However, unlike NVIDIA, AMD has detailed documentation for their machine ISA GCN [9], which enables detailed simulators for AMD GPUs running on GCN ISA to be built and used to analyze GPU workload [3], [4], [10]. As the main goal of this paper, these simulators running with GCN ISA will then be used to generate trace information for Accel-Sim to simulate AMD GPUs and compare with hardware profiling results to derive the deviation as illustrated in figure 1.

Graphical user interface, text, application

Description automatically generated

Figure 1: Trace information data flow


[1]      T. M. Aamodt, W. W. L. Fung, and T. G. Rogers, “General-purpose graphics processor architectures,” Synthesis Lectures on Computer Architecture, vol. 13, no. 2, pp. 1–140, 2018, Accessed: Jun. 02, 2021. [Online]. Available:

[2]      A. Bakhoda, G. L. Yuan, W. W. L. Fung, H. Wong, and T. M. Aamodt, “Analyzing CUDA workloads using a detailed GPU simulator,” in ISPASS 2009 - International Symposium on Performance Analysis of Systems and Software, 2009, pp. 163–174. doi: 10.1109/ISPASS.2009.4919648.

[3]      Y. Sun et al., “MGPUSim: Enabling multi-GPU performance modeling and optimization,” in Proceedings - International Symposium on Computer Architecture, Jun. 2019, pp. 197–209. doi: 10.1145/3307650.3322230.

[4]      T. Gutierrez, S. Puthoor, M. Sinclair, and B. Beckmann Amd Research, “THE AMD gem5 APU SIMULATOR: MODELING GPUS USING THE MACHINE ISA,” 2018.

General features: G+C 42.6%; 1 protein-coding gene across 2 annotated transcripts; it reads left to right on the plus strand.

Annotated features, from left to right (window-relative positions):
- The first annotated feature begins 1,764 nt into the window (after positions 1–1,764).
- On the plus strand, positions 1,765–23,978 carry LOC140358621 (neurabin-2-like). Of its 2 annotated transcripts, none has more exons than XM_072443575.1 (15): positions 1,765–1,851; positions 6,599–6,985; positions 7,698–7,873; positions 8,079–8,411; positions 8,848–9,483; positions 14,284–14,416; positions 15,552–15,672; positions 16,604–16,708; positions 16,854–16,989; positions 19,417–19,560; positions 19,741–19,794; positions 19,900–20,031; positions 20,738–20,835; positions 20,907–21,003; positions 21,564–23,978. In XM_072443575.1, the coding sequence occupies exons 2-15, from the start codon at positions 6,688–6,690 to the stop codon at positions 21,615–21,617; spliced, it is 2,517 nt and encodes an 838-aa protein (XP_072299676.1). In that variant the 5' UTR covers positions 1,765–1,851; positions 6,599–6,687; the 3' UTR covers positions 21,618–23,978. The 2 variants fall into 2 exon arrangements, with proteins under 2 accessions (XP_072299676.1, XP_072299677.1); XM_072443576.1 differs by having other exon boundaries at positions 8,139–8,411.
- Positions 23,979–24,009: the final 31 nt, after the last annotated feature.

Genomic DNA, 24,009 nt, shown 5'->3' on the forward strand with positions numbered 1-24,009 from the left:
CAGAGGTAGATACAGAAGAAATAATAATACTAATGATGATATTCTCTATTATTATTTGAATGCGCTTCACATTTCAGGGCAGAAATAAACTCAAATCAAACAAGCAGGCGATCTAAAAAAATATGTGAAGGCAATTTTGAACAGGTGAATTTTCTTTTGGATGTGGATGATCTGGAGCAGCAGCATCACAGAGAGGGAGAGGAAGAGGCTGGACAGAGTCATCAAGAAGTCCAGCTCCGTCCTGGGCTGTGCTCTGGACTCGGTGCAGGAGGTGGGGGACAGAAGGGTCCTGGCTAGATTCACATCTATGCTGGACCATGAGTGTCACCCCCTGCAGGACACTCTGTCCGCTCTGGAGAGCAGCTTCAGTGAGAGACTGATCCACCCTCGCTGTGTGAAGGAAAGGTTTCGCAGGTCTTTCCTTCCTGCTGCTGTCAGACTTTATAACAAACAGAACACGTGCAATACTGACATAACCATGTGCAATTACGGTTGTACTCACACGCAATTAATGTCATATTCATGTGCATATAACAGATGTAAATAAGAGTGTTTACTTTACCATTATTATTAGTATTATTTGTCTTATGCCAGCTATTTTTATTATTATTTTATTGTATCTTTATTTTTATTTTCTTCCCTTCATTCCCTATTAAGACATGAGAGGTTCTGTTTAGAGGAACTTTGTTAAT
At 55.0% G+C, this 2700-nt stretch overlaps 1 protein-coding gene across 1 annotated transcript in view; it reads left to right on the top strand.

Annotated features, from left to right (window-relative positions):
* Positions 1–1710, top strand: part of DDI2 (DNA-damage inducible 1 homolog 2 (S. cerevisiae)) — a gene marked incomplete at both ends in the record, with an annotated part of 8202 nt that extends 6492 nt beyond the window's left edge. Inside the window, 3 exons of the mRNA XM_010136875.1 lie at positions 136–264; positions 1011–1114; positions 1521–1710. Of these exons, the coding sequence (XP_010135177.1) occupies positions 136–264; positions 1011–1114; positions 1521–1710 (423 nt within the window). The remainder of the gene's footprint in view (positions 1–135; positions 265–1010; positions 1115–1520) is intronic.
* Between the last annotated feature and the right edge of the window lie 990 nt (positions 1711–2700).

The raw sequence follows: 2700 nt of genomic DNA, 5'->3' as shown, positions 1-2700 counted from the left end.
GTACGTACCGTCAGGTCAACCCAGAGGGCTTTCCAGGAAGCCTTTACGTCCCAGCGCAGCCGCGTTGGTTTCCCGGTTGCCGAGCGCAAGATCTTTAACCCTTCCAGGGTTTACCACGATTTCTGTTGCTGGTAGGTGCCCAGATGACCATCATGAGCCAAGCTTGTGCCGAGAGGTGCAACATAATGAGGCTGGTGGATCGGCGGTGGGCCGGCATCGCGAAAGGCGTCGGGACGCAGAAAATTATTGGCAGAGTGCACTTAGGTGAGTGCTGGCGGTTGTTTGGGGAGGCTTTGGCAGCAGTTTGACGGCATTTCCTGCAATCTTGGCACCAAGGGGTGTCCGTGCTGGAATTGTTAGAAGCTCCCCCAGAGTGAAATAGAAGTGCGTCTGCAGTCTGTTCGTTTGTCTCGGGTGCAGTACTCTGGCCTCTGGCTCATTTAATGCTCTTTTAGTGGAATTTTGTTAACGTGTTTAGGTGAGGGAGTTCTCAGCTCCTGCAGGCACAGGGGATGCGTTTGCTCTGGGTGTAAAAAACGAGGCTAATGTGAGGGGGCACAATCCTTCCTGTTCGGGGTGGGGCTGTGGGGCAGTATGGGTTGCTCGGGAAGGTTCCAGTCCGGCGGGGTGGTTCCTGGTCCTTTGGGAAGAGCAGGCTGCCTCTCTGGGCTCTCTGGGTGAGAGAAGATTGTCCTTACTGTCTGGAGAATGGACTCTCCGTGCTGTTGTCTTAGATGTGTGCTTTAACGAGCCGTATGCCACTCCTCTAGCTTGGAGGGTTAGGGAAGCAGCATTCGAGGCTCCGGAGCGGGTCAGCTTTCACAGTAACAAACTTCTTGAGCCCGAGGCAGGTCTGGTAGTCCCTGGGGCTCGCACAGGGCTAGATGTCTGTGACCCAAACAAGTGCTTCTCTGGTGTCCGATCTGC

[5]      J. Leng et al., “GPUWattch: Enabling Energy Optimizations in GPGPUs,” in Proceedings of the 40th Annual International Symposium on Computer Architecture, 2013, pp. 487–498. doi: 10.1145/2485922.2485964.

[6]      T. M. Aamodt, W. W. L. Fung, and T. H. Hetherington, “GPGPU-Sim 3.x  Manual.” (accessed Jun. 10, 2021).

[7]      M. Khairy, Z. Shen, T. M. Aamodt, and T. G. Rogers, “Accel-Sim: An Extensible Simulation Framework for Validated GPU Modeling,” in Proceedings - International Symposium on Computer Architecture, 2020, vol. 2020-May. doi: 10.1109/ISCA45697.2020.00047.

[8]      O. Villa, M. Stephenson, D. Nellans, and S. W. Keckler, “NVBit: A dynamic binary instrumentation framework for NVIDIA GPUs,” in Proceedings of the Annual International Symposium on Microarchitecture, MICRO, Oct. 2019, pp. 372–383. doi: 10.1145/3352460.3358307.

[9]      AMD, “GCN ISA Manuals,” 2021. (accessed Jun. 10, 2021).

[10]    A. Gutierrez et al., “Lost in Abstraction: Pitfalls of Analyzing GPUs at the Intermediate Language Level,” in Proceedings - International Symposium on High-Performance Computer Architecture, Mar. 2018, vol. 2018-February, pp. 608–619. doi: 10.1109/HPCA.2018.00058.